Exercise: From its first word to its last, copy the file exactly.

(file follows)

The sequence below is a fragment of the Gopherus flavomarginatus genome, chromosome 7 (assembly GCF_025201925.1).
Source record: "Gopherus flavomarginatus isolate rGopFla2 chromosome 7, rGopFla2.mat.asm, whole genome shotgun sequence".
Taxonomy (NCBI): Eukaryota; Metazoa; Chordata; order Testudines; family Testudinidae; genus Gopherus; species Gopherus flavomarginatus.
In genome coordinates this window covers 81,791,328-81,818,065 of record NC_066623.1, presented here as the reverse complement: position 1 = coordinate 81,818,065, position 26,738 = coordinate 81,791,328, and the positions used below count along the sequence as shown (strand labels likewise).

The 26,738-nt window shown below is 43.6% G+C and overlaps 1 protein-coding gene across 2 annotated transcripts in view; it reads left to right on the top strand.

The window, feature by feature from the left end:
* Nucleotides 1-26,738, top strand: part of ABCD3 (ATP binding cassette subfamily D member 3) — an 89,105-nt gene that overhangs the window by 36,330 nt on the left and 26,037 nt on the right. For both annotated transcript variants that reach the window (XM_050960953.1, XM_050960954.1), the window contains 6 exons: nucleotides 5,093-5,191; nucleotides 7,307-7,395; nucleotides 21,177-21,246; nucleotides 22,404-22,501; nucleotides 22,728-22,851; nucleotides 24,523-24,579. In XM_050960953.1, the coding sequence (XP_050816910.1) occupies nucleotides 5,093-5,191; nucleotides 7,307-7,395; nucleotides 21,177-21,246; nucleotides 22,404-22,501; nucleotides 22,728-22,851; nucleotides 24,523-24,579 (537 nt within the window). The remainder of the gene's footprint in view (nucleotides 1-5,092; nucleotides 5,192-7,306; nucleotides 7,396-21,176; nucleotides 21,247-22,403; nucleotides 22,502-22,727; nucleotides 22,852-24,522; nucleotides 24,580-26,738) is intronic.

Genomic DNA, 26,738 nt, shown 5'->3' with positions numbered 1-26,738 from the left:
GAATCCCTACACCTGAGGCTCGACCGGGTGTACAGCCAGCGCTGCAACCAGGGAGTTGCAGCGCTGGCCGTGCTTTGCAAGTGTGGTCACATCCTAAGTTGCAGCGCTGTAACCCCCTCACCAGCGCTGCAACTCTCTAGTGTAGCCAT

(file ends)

The sequence below is a fragment of the Gopherus flavomarginatus genome, chromosome 7 (assembly GCF_025201925.1).
Source record: "Gopherus flavomarginatus isolate rGopFla2 chromosome 7, rGopFla2.mat.asm, whole genome shotgun sequence".
Taxonomy (NCBI): Eukaryota; Metazoa; Chordata; order Testudines; family Testudinidae; genus Gopherus; species Gopherus flavomarginatus.
In genome coordinates this window covers 81,791,328-81,818,065 of record NC_066623.1, presented here as the reverse complement: position 1 = coordinate 81,818,065, position 26,738 = coordinate 81,791,328, and the positions used below count along the sequence as shown (strand labels likewise).

The 26,738-nt window shown below is 43.6% G+C and overlaps 1 protein-coding gene across 2 annotated transcripts in view; it reads left to right on the top strand.

The window, feature by feature from the left end:
* Nucleotides 1-26,738, top strand: part of ABCD3 (ATP binding cassette subfamily D member 3) — an 89,105-nt gene that overhangs the window by 36,330 nt on the left and 26,037 nt on the right. For both annotated transcript variants that reach the window (XM_050960953.1, XM_050960954.1), the window contains 6 exons: nucleotides 5,093-5,191; nucleotides 7,307-7,395; nucleotides 21,177-21,246; nucleotides 22,404-22,501; nucleotides 22,728-22,851; nucleotides 24,523-24,579. In XM_050960953.1, the coding sequence (XP_050816910.1) occupies nucleotides 5,093-5,191; nucleotides 7,307-7,395; nucleotides 21,177-21,246; nucleotides 22,404-22,501; nucleotides 22,728-22,851; nucleotides 24,523-24,579 (537 nt within the window). The remainder of the gene's footprint in view (nucleotides 1-5,092; nucleotides 5,192-7,306; nucleotides 7,396-21,176; nucleotides 21,247-22,403; nucleotides 22,502-22,727; nucleotides 22,852-24,522; nucleotides 24,580-26,738) is intronic.

Genomic DNA, 26,738 nt, shown 5'->3' with positions numbered 1-26,738 from the left:
GAATCCCTACACCTGAGGCTCGACCGGGTGTACAGCCAGCGCTGCAACCAGGGAGTTGCAGCGCTGGCCGTGCTTTGCAAGTGTGGTCACATCCTAAGTTGCAGCGCTGTAACCCCCTCACCAGCGCTGCAACTCTCTAGTGTAGCCAT